Baseball MascotDaily fantasy baseball is a game of very high variance, where the best players are not going to put up the best numbers on every single night.  Because of this variance, lineup construction and looking for positive correlation plays becomes a very important aspect of daily fantasy baseball strategy.  When certain players have big nights, players close to them in the batting order also have a better chance of putting up big fantasy numbers because the points in daily fantasy baseball often work well for hitters near each other in the lineup.

The Sports Betting CanadianRemember, these correlations are meant for GPP contests.  In head-to-head and 50/50 contests simply putting together the best expected value lineup in terms of points per dollar is perfectly acceptable.  But if you want to win the big GPP contests you do need to adapt your lineup construction in order to include positive correlation plays.

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Negative Correlations

Pitcher and Hitters from Opposing Teams

This is pretty obvious, but I felt I should include it in the article.  Never include hitters that are up against your own pitcher.  It’s not possible for both a pitcher and a hitter from opposing teams to each have a big game on the same night.  In GPP contests you’re looking for your players to have big nights, so this is a serious No No.

Positive Correlations

Hitters from Same Team and Close Together in Batting Order

In daily fantasy baseball players get points for hits, RBI’s and runs, all of which are positively correlated between players bunched together in the batting order.  For example, say Revere, Donaldson and Bautista are all on base for the Blue Jays and then Encarnacion comes up and hits a home run.  All four of these players would benefit from this play and they’d be sitting with the following points:

  • Revere, Donaldson, Bautista would have 5 points each (3 points for a single + 2 points for a run)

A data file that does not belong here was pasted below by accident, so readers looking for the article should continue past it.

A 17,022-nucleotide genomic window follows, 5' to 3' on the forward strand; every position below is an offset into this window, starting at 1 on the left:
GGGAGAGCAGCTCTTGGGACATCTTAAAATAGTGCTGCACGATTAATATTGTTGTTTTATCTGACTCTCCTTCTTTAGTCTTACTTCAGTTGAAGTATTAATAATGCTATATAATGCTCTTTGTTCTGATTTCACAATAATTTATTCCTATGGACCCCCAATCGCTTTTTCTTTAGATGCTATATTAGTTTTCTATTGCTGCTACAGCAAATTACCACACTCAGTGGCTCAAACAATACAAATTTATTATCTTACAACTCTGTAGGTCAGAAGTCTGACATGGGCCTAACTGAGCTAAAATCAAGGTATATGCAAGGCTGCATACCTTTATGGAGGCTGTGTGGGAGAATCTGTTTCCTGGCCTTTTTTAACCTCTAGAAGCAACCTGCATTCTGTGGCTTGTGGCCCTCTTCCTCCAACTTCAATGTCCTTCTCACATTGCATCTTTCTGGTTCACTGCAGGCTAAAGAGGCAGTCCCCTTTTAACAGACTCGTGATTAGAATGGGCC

• Encarnacion would have 20 points (10 points for a home run + 8 points for the RBI’s + 2 points for the run)

As you can see from that example, players from the same team that are close together in the order are positively correlated because they will often score points from the same plays.

I often used the top of the order stack from the Blue Jays in 2015 and it often paid off nicely.

Pitcher and Hitters from Same Team

This is a positive correlation play at sites where the win is worth a large portion of the pitchers potential points.  For example, at a win is worth 4 points, while a strikeout and an inning pitch are worth 1 point a piece.  In this scoring format I will lean towards using the pitcher from the team of one of my player stacks because if the hitters go off for a big night there is a very good chance my pitcher will get the win.

At though I don’t use this strategy.  At DraftKings the win is worth 4 points, but the innings pitched are worth 2.25 points and strikeouts are worth 2, so the win is worth less than half relative to these other categories.  So at DraftKings I prefer my pitcher to be in a competitive, low scoring game, where the pitcher stays in the game as long as possible.  If the hitters from the pitchers team go off for a big game the pitcher will likely come out after the 6th inning.

My Typical MLB Daily Fantasy Lineup Stacks

Here’s how I typically build my MLB lineups at the two big sites.

  • 1 pitcher + 4 hitter stack from team A.
  • 4 hitter stack from team B.
  • Highest value pitcher remaining.

  • 4 hitter stacks from teams A & B.
  • 2 high value pitchers from different games.

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